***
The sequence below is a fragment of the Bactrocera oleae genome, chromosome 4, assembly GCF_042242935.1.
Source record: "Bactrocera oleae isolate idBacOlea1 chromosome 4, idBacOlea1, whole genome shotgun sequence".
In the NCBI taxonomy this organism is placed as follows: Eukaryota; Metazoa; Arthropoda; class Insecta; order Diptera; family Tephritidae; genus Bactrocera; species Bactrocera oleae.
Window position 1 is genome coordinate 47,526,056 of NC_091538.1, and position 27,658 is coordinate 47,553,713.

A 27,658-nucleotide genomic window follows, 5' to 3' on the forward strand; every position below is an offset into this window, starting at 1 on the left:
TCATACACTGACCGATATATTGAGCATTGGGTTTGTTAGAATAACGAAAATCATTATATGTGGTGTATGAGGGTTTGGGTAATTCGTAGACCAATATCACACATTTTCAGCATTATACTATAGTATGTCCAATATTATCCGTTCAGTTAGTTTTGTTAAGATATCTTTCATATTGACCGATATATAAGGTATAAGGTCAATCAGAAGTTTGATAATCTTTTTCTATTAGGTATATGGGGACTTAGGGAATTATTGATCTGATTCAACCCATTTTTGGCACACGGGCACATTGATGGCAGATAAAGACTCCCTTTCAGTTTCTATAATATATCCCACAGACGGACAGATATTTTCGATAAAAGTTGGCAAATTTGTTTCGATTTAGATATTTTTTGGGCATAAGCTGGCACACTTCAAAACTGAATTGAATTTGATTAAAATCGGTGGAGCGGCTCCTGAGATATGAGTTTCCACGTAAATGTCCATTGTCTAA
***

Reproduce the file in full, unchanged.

The sequence below is a fragment of the Bactrocera oleae genome, chromosome 4, assembly GCF_042242935.1.
Source record: "Bactrocera oleae isolate idBacOlea1 chromosome 4, idBacOlea1, whole genome shotgun sequence".
In the NCBI taxonomy this organism is placed as follows: Eukaryota; Metazoa; Arthropoda; class Insecta; order Diptera; family Tephritidae; genus Bactrocera; species Bactrocera oleae.
Window position 1 is genome coordinate 47,526,056 of NC_091538.1, and position 27,658 is coordinate 47,553,713.

A 27,658-nucleotide genomic window follows, 5' to 3' on the forward strand; every position below is an offset into this window, starting at 1 on the left:
TCATACACTGACCGATATATTGAGCATTGGGTTTGTTAGAATAACGAAAATCATTATATGTGGTGTATGAGGGTTTGGGTAATTCGTAGACCAATATCACACATTTTCAGCATTATACTATAGTATGTCCAATATTATCCGTTCAGTTAGTTTTGTTAAGATATCTTTCATATTGACCGATATATAAGGTATAAGGTCAATCAGAAGTTTGATAATCTTTTTCTATTAGGTATATGGGGACTTAGGGAATTATTGATCTGATTCAACCCATTTTTGGCACACGGGCACATTGATGGCAGATAAAGACTCCCTTTCAGTTTCTATAATATATCCCACAGACGGACAGATATTTTCGATAAAAGTTGGCAAATTTGTTTCGATTTAGATATTTTTTGGGCATAAGCTGGCACACTTCAAAACTGAATTGAATTTGATTAAAATCGGTGGAGCGGCTCCTGAGATATGAGTTTCCACGTAAATGTCCATTGTCTAA